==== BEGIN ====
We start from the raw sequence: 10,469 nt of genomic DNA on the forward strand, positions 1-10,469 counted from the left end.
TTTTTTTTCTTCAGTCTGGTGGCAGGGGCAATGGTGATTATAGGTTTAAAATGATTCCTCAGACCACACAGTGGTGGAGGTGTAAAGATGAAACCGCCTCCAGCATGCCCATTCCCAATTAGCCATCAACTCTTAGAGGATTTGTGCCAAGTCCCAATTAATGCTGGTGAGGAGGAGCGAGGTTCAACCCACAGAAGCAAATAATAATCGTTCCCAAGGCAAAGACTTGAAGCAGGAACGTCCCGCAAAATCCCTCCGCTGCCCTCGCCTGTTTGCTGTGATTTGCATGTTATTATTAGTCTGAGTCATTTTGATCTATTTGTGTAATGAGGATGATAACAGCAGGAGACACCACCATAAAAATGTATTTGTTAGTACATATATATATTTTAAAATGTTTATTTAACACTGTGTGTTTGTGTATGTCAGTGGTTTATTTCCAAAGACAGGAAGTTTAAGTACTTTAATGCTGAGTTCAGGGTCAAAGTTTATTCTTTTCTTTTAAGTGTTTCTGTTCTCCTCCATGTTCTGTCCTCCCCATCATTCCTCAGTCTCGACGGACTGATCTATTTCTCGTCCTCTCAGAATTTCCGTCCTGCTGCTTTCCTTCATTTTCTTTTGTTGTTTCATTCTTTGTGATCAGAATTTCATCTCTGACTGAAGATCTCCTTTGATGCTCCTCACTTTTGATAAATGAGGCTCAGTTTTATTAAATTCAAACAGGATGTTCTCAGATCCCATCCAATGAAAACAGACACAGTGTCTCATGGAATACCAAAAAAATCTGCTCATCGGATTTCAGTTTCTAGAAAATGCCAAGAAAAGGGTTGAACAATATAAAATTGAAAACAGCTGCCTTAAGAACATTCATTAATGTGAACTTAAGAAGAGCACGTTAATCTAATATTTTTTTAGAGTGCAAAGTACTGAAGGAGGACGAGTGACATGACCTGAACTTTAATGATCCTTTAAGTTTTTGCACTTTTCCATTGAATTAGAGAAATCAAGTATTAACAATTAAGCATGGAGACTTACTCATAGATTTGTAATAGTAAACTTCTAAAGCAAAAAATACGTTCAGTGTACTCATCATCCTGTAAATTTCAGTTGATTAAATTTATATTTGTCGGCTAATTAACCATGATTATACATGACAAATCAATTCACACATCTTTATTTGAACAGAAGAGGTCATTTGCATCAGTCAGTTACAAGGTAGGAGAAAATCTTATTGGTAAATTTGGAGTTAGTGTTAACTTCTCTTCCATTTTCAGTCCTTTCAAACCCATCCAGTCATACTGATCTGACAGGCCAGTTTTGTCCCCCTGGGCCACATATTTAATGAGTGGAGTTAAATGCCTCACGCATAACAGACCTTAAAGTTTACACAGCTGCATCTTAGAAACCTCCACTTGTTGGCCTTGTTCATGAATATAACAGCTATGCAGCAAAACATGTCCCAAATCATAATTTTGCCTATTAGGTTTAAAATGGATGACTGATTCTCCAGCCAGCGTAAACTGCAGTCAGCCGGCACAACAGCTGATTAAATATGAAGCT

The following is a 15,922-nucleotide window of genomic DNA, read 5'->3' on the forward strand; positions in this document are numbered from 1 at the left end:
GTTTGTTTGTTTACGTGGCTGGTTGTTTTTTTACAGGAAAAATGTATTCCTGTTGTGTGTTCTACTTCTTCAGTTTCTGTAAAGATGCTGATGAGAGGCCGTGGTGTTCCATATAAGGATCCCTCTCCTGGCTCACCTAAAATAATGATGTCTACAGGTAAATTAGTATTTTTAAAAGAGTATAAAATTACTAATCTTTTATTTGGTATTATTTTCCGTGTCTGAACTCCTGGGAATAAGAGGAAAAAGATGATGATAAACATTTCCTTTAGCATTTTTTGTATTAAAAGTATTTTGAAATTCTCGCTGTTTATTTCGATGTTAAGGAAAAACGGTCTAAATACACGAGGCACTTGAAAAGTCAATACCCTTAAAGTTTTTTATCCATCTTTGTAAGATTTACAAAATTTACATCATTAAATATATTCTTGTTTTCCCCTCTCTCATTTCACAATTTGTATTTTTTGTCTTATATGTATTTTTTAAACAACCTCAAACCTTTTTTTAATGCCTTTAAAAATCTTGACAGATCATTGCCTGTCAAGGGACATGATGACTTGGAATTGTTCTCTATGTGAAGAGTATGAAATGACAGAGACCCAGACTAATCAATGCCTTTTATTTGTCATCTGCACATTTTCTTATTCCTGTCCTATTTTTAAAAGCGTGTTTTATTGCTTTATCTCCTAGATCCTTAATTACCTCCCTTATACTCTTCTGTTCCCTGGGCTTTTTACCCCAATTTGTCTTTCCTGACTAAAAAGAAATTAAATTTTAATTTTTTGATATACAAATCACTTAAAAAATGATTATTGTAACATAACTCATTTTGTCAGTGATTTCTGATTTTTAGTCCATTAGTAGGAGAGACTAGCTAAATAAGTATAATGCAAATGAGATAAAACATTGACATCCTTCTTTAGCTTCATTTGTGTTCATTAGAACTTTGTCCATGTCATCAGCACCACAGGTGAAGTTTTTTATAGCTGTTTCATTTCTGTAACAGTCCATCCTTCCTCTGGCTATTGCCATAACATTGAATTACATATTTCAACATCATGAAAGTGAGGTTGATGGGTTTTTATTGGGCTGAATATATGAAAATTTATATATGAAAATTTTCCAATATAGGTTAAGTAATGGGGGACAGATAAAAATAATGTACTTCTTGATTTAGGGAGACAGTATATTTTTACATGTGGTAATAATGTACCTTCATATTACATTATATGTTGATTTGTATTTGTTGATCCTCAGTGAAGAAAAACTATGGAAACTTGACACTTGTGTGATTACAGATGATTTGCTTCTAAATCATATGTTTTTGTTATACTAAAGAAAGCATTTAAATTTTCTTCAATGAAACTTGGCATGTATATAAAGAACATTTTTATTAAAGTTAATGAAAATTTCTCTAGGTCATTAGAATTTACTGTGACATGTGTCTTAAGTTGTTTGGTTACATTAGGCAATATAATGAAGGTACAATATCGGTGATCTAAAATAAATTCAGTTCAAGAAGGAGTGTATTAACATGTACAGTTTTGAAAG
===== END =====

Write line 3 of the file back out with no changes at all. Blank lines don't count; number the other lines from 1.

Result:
The following is a 15,922-nucleotide window of genomic DNA, read 5'->3' on the forward strand; positions in this document are numbered from 1 at the left end: